Crockpot Sausage, Sauerkraut, and Apples

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Category : Main Dishes, Recipes, September

Crockpot Sausage, Sauerkraut, and ApplesSauerkraut and sausage are a long-time favorite flavor combination. Apples and sauerkraut* are an equally familiar and frequent combination. What if they were all combined, I wondered.

I added some potatoes and onions to the mix to blend it all together, a little homemade beef broth to add both flavor and liquid, and finally a little rosemary from the garden, and voila! A new one-pot meal perfect for making in a crockpot.

When I offered samples of this dish at BelleWood Acres during the 2011 Whatcom County Farm Tour, they disappeared quickly. People even brought back their friends and relatives to have a taste.  Offhand I’d say the taste combination experiment was a delicious success.

Crockpot Sausage, Sauerkraut, and Apples
Prep time
Cook time
Total time
Sauerkraut and sausage are a long-time favorite flavor combination. Apples and sauerkraut are an equally familiar and frequent combination. What if they were all combined?
Recipe type: Main Dish, Entree, Crockpot, Slow Cooker
Serves: 8-12
  • 1½ pounds ground beef sausage (homemade with beef from Second Wind Farm, Everson)
  • 4 cups sauerkraut*, well drained (homemade with cabbage from Full Bloom Farm, Lummi Island)
  • 3 large Gravenstein apples, peeled, cored and cut crosswise into rings (BelleWood Acres, Lynden)
  • 1 medium yellow onion, thinly sliced and into rings (Full Bloom Farm, Lummi Island)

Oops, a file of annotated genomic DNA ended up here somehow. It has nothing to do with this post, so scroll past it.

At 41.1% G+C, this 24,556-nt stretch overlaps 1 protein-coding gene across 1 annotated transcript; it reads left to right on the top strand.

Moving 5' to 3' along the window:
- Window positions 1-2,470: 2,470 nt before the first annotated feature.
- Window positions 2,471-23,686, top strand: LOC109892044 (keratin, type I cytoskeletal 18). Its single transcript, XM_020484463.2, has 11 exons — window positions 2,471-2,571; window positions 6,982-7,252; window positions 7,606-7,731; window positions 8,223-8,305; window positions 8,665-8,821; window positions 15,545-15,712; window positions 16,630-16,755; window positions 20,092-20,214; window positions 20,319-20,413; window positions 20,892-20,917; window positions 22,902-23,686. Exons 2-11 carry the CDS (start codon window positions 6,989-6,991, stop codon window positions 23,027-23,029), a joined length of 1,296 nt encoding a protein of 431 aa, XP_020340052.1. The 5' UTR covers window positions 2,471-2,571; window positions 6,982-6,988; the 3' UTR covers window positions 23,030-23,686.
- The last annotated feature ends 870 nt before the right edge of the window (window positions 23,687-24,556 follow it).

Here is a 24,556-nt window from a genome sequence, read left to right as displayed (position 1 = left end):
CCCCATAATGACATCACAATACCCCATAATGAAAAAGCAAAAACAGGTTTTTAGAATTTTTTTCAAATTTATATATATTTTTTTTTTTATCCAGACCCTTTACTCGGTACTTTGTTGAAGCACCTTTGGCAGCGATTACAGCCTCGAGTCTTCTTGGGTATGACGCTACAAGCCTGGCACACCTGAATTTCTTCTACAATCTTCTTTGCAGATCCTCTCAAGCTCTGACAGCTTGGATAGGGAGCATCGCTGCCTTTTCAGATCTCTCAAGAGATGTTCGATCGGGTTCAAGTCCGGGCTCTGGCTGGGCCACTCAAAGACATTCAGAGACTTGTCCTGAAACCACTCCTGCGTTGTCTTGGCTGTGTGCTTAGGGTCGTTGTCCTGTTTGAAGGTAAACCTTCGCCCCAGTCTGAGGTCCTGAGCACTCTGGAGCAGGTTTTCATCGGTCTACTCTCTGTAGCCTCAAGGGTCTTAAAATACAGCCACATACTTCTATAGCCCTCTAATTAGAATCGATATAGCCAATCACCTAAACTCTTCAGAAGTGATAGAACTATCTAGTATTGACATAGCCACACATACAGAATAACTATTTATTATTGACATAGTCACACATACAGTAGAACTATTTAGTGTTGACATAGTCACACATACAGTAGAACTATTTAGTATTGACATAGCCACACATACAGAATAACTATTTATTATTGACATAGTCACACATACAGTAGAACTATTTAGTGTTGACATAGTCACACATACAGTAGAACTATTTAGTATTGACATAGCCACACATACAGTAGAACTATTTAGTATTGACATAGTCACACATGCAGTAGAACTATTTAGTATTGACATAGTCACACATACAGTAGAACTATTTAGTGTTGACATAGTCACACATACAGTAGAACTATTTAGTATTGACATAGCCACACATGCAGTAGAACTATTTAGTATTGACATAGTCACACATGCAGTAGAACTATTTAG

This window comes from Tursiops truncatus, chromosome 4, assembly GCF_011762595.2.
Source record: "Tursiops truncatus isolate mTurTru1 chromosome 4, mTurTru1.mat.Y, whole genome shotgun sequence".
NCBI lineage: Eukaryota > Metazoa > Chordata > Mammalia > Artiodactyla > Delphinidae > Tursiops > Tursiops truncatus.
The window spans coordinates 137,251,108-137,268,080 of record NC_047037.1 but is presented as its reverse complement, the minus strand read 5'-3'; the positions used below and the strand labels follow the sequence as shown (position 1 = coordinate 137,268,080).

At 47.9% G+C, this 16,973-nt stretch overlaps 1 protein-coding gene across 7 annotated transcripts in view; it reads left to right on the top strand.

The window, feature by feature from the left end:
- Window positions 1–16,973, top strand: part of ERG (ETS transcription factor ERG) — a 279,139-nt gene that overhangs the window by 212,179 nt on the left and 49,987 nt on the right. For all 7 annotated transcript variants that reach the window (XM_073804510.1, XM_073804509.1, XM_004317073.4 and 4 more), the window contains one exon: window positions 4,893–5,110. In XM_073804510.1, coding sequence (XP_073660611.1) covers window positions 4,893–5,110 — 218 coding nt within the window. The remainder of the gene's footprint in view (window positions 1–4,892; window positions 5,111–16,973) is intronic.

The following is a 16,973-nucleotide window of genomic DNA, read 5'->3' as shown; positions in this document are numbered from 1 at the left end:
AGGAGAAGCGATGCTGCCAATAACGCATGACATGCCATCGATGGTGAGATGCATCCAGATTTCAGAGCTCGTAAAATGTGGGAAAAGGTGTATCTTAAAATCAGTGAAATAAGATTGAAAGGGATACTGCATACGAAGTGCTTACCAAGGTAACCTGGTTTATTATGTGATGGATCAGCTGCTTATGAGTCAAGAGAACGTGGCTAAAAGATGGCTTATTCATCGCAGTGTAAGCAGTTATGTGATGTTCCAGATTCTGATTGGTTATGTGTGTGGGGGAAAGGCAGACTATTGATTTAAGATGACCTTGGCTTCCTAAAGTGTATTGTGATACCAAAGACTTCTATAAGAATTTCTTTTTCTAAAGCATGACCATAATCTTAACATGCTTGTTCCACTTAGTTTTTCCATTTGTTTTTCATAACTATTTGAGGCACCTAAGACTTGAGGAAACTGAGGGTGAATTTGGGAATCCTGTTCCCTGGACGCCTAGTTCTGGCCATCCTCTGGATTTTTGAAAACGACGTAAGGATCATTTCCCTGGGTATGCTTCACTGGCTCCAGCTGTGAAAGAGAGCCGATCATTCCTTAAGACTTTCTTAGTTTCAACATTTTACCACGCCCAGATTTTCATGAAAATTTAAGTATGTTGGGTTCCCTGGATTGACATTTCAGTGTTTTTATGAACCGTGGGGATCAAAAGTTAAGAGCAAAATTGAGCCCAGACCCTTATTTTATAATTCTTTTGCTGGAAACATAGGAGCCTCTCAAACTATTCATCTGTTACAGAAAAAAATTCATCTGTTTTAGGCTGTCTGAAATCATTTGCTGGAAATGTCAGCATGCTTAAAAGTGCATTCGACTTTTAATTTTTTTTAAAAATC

• 1 cup beef stock (homemade with soup bones from Second Wind Farm, Everson)
  • 1 tsp fresh rosemary, finely minced (home garden)
  • 8 medium red potatoes (about 3 lbs.), scrubbed and chopped (Half Acre Farm, Ferndale)
  1. Brown the sausage in a skillet over medium-high heat.
  2. Place potatoes and half of the browned sausage into a large crockpot.
  3. Next layer in the sauerkraut, remaining sausage, apple rings, and onion rings.
  4. Pour the stock over everything and sprinkle with the minced rosemary.
  5. Cover and turn the crockpot to high for 3½ to 4 hours, or set it on low for 7 to 9 hours.
  6. The dish is ready when the potatoes and apples are softened.


* To make sauerkraut at home, I recommend starting with this kit. It makes the whole process very simple. 4-5 heads of either green or red cabbage will fill the jar (about 10 lbs). Thinly slice the cabbage into a bowl. Add about 1 Tbsp of pickling or kosher salt per head of cabbage. Pound the cabbage with a block of wood or a meat tenderizer until the cabbage is softened and the juice is released. Add 4 Tbsp yogurt whey per head of cabbage (the liquid drained away when you make Yogurt Cheese). Be sure the whey is from plain yogurt containing acidophilus culture. You can also add some caraway seeds, if you like. Pack into the kit jar as directed, set the jar onto a tray to catch any spills, keep at 60-70 degrees F., and wait. It should begin fermenting within a day or two. After 4-5 days, taste the sauerkraut. If you like the taste, put the plug in the cap and refrigerate. It’s ready to eat. If you want more sourness, allow the jar to ferment longer, tasting every day or two, before refrigerating. It’s that simple!

Serving Suggestions:

Goes well with a Rustic Apple Tart for dessert.

Food Sources:

BelleWood Acres, 231 Ten Mile Rd., Lynden
Full Bloom Farm produce stand, top of Centerview Rd., Lummi Island
Half Acre Farm, at Boxx Berry Farm, 6211 Northwest Road, Ferndale
Home garden
Second Wind Farm, sells beef only in bulk, call for availability: (360) 966-4635

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